How it works?
The 3D printing process begins with creating a visualization of the object to be printed, and is usually designed using a software suite, the most prominent of which is computer-aided design technology. One of the main benefits of 3D printing is that it allows for a quick prototype setup for almost anything.
After design, the next stage is to digitally slice the pattern for printing. This step is vital because 3D printing cannot position the 3D model in the same way as the average person would imagine. The cutting process divides the model into multiple layers, and then the design of each layer is sent to the printer head for printing or arrangement.
The writer mentioned that 3D printers are able to print strong materials at low density through the calculated addition of air pockets within the final product. Once the slicing program finishes its job, the data is sent to the printer for the final stage.
In other words, depending on the type of printer being used, the 3D printer begins printing the pattern according to the specific instructions of the cutting program.
For example, direct 3D printing uses a technique similar to the inkjet technology used in paper printers, as nozzles move forward, backward, and up and down to distribute thick wax or plastic polymers that harden to form each new cross-section of the 3D object.
In documented 3D printing, inkjet nozzles apply a fine dry powder and liquid glue that come together to form each printed layer.
In an optical polymerization print, drops of liquid plastic are exposed to a laser beam from ultraviolet radiation that turns the liquid into solid.
“Felting” is another 3D printing technology that involves melting and merging molecules to print each successive layer. This technology uses laser to dissolve the flame-retardant plastic powder, which then hardens to form the printed layer. Generally, 3D printing may take hours or even days, depending on the size and complexity of the project.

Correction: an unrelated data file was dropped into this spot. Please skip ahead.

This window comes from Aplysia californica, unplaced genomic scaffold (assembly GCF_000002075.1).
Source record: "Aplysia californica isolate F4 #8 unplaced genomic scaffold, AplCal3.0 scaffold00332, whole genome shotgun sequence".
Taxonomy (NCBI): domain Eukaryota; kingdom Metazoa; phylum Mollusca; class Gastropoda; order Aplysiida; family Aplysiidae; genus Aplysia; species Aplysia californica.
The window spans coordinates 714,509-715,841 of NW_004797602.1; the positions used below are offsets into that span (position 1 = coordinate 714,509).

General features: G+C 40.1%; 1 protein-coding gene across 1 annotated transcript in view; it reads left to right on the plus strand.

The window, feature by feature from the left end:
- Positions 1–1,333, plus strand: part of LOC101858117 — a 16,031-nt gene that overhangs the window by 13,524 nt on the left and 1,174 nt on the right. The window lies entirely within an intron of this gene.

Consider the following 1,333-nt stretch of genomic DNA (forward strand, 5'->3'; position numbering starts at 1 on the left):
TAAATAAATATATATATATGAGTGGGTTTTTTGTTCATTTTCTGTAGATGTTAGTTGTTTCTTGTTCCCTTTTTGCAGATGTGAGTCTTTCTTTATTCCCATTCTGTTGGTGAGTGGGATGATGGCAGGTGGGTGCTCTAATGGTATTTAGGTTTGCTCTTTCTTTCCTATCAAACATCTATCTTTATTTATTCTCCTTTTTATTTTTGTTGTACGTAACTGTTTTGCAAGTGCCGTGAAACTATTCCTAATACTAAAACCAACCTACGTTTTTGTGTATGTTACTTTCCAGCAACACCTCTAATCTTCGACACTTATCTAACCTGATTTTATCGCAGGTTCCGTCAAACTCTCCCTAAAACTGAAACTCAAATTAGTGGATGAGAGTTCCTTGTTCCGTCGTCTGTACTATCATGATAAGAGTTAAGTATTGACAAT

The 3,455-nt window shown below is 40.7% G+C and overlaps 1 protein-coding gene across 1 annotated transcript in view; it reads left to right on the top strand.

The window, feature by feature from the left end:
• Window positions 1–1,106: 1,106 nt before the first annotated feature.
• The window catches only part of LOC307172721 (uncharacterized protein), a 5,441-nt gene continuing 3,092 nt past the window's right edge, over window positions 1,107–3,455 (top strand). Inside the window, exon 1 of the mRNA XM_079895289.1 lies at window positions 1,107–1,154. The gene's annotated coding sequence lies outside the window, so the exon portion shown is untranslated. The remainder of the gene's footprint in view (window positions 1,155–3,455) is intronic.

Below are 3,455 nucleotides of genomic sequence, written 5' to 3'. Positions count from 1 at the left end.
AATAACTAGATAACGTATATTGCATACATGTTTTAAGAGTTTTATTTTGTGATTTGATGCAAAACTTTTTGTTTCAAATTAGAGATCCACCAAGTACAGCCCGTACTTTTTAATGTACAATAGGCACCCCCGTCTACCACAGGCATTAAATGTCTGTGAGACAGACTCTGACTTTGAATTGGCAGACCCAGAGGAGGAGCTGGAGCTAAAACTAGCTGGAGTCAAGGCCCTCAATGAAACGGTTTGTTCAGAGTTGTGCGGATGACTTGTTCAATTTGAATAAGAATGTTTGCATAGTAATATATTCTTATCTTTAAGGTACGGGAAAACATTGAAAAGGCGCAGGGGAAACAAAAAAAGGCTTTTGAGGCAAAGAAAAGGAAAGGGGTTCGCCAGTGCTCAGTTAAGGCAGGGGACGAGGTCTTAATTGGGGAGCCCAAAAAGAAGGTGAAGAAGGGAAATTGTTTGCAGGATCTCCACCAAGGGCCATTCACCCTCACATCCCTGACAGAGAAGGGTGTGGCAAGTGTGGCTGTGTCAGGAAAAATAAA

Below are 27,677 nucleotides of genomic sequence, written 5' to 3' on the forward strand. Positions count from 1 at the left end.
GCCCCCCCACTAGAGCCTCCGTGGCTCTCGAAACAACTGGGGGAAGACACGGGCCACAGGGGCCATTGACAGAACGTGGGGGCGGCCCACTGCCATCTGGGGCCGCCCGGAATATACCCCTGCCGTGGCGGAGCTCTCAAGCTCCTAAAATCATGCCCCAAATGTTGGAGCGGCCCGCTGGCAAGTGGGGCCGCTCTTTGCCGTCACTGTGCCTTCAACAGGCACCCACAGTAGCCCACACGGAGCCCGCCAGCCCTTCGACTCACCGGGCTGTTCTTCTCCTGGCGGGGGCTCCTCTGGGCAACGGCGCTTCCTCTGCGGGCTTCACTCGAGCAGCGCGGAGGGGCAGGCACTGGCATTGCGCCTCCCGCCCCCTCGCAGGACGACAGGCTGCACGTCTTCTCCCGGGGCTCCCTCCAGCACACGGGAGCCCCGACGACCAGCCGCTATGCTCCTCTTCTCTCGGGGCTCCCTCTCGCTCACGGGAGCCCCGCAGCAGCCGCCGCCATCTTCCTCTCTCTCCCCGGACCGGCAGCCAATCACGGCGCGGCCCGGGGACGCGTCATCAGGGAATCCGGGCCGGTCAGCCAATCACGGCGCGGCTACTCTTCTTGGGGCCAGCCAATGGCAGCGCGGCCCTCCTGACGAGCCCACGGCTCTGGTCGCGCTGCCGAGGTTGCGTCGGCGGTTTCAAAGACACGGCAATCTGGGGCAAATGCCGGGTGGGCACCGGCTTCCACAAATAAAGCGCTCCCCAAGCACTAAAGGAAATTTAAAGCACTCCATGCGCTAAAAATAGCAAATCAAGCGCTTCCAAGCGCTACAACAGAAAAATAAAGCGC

Regardless of the type of 3D printer used, the overall printing process is usually the same, and can be summarized in these steps:
Produce a 3D model using the computer aided design program.
Convert computer designed drawing to standard mosaic coverage language.
Transfer the file to the computer that controls the 3D printer, and then the user chooses the size and direction of the print.
3D printer setup, as each device has its own requirements.
The printer starts to work, while the operator waits until construction is complete. The device should be checked regularly during this time to make sure there are no errors.
Remove the printed shape from the device.
The final step is the post-processing stage, as many 3D printers require some kind of post-processing, such as cleaning any remaining powder, and the new design may need to be treated.
What can you do?
3D printers are incredibly versatile, they can theoretically make almost anything, but they are limited by the types of materials used and the design size. You can also print using plastic, cement, metal, and even animal cells, but most of these printers are designed to use only one type of this material.
Among the shapes that a 3D printer can create are prosthetics and other body parts, homes and other buildings, food, medicine, and clothing, as well as medical devices.
What types of programs do you use?
Various computer aided design programs use a variety of file formats, but the most common are the following:
STL, which is a three-dimensional formula that can handle only one color, is usually used in most desktop 3D printers.
Virtual Reality Modeling Language (VRML), which is a modern file format that is usually used for printers that have more than one inkjet device, and can also build multi-color models.
GCode, which is a file format that can contain detailed instructions for a 3D printer, helping it to continue building each piece.
Other formats, as some manufacturers of other types of 3D printer have their own file formats.